Monday, January 31, 2022

No Surprise Here!

No, really! It isn't a surprise to find a model ship in a maritime museum.

Continuing our tour of the National Maritime Museum at Helsingør, Denmark, we came across the following ship model.

Explanatory texts with the model tell us that it is the Disco, a frigate built in 1778, one of the largest trading vessels of its time, voyaging to the East for tea, silk, and porcelain, at a time when such a round trip took about a year and half and was not without its dangers.

The Disco was operated by the Danish Asiatic Company (Dansk Asiatisk Kompagni), a Danish trading company established in 1730 to revive Danish trade with the Danish East Indies and China following the closure of the Danish East India Company the year before. The Company was granted a 40-year monopoly on Danish trade on Asia in 1732, and was taken over by the Danish government in 1772.

And why is all that of any interest to us? Well, it helps us to better understand the flag flying from the sternpost of the Disco.

Here's a close-up of the flag. This image has been reversed to make reading it easier.

Here we see a swallow-tailed version of the national flag, the Dannebrog, and in the expanded white square the initials of the Danish Asiatic Company surmounted by a crown, and in pride of place, between two lions rampant guardant atop a grassy compartment and supporting a royal crown, the cipher of King Christian VII (who reigned 1766-1808), and whose armorial sarcophagus we have already seen in Roskilde Cathedral.

So finding this flag is almost like running across an old friend again, but this time on a painted flag on a model of a ship in a National Maritime Museum.

And how interesting all that is! Finding a quasi-heraldic flag of a king whose tomb we have visited, on a model of ship that led us to learning more about both the ship and the Danish Asiatic Company and its place in history.

Okay, if you, too, have now learned something new (and you should try to learn something new every day), then your duty is fulfilled and you can go take a nap now. I know I'm going to do so!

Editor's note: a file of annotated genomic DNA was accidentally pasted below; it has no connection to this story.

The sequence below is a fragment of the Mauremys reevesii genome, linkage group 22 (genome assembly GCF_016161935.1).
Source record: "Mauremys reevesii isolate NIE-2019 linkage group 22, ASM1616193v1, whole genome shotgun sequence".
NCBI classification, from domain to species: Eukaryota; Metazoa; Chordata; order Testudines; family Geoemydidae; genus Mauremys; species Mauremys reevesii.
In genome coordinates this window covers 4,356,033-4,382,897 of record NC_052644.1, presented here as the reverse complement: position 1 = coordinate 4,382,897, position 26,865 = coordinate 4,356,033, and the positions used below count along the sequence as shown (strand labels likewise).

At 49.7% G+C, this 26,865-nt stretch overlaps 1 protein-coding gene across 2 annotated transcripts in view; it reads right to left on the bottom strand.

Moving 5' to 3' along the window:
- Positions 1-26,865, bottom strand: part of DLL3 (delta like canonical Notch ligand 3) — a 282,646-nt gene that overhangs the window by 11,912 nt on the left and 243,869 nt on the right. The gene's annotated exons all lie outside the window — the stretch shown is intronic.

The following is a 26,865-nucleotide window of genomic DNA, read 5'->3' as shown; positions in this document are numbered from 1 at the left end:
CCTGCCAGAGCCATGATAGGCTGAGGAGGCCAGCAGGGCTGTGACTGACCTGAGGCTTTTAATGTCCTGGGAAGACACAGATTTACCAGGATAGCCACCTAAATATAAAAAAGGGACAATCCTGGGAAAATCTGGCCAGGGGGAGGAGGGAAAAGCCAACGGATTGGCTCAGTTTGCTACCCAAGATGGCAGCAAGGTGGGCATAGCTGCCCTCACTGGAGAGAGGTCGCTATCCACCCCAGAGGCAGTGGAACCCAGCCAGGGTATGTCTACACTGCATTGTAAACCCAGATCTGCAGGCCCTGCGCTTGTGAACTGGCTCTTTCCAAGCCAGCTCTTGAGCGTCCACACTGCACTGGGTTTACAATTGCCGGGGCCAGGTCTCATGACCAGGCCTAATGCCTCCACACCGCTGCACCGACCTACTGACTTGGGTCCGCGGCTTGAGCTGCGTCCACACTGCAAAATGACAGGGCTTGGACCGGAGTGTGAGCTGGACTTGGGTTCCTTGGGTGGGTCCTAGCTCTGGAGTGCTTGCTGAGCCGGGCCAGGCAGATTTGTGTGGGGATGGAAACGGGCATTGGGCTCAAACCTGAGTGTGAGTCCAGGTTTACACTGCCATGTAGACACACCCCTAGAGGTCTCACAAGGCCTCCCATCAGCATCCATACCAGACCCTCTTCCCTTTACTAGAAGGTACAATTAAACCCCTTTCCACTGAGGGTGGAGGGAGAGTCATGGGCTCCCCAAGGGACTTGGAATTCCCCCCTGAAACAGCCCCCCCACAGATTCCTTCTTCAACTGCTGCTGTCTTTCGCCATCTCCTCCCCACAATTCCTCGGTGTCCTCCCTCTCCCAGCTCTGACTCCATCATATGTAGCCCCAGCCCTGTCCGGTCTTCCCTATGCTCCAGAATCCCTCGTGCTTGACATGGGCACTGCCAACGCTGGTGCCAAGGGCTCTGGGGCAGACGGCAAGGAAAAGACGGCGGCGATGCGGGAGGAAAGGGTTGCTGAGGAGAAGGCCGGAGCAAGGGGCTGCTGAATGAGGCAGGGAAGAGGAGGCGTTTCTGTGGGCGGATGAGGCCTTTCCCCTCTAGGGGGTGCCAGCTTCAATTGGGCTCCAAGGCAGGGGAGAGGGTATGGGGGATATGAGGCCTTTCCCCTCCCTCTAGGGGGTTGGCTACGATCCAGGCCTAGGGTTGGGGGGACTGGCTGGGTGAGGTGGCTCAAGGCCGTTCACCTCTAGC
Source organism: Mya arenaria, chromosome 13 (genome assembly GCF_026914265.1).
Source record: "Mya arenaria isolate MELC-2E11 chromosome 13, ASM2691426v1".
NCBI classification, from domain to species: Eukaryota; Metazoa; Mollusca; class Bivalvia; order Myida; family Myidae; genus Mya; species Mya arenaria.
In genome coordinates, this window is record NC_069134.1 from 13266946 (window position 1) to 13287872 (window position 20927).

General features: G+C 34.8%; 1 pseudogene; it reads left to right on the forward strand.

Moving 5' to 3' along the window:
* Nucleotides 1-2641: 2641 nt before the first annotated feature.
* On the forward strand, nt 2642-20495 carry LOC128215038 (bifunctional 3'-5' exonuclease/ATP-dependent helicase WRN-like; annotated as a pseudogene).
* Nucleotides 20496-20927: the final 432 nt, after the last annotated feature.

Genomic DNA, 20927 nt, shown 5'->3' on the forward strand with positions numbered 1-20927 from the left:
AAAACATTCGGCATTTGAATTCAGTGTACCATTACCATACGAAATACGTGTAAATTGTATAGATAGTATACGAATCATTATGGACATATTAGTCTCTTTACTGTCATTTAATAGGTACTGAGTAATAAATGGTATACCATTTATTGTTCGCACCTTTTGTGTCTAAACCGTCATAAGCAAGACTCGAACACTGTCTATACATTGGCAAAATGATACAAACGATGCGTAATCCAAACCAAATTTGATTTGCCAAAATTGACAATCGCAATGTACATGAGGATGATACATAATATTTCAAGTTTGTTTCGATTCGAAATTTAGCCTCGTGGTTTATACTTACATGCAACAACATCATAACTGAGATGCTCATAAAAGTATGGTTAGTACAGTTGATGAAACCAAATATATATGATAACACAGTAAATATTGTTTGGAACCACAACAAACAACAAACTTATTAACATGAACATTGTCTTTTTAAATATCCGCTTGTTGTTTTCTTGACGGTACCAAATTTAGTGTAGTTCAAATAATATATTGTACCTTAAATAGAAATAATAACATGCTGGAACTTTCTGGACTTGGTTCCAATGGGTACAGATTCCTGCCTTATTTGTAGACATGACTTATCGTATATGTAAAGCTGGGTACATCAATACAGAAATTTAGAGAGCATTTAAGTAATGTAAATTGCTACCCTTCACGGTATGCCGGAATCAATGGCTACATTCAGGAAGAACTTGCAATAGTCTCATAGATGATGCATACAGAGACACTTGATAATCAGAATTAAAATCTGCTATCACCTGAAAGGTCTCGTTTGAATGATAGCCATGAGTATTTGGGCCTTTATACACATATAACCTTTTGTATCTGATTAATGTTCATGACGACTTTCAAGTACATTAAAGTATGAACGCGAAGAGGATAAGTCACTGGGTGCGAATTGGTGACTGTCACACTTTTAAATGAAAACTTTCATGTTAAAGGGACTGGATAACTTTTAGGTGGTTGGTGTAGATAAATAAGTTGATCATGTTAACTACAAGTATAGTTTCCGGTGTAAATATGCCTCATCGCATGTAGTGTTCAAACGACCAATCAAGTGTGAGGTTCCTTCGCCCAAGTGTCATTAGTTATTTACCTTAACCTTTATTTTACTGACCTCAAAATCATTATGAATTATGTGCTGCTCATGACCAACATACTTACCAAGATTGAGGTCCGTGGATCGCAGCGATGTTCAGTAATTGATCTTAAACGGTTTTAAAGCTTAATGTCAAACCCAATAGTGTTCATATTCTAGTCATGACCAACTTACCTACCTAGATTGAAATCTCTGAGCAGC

Thursday, January 27, 2022

The Arms of Denmark in the M/S Maritime Museum in Helsingør

The port of Helsingør is also home to the Danish National Maritime Museum, a place well worth the visit when you go there, even if you are not as big a fan of all things ships as I am. (What can I say? I'm a historian, so I love it all!) And as a bonus, they have a very nice café there where you can refresh yourself before, during, or following a tour of their many exhibits.

Anyway, in amongst the many items that they have on display there, some of the coolest, to me at least, are a few old wooden ship's figureheads.

But, of course, this blog is about heraldry, so we're going to limit ourselves to the one that sported a coat of arms, one which you will probably recognize from its appearance a number of time in recent posts here.

Isn't she great? (Alas, I neglected to look for the name of the ship this figurehead came from. Sorry about that!)

Naturally, what drew me especially to this particular figurehead was the shield by her side.

These are, of course, the lesser arms of Denmark, though the lions here appear to be running, in heraldry, courant, rather than walking, or passant. Still, no one would mistake these arms, with the three blue lions amongst the nine red hearts, for any other entity.

What a neat find to run across!

Monday, January 24, 2022

Ship "Heraldry" at Helsingør

Imagine that! Seeing some maritime, well, not "heraldry" exactly, but a heraldic-adjacent house flag on a ship in the port of Helsingør.

Here at the bow of the merchant ship Silve you can see flying from the foremast both the Danish national flag, the Dannebrog, as well as the house flag of the shipping company.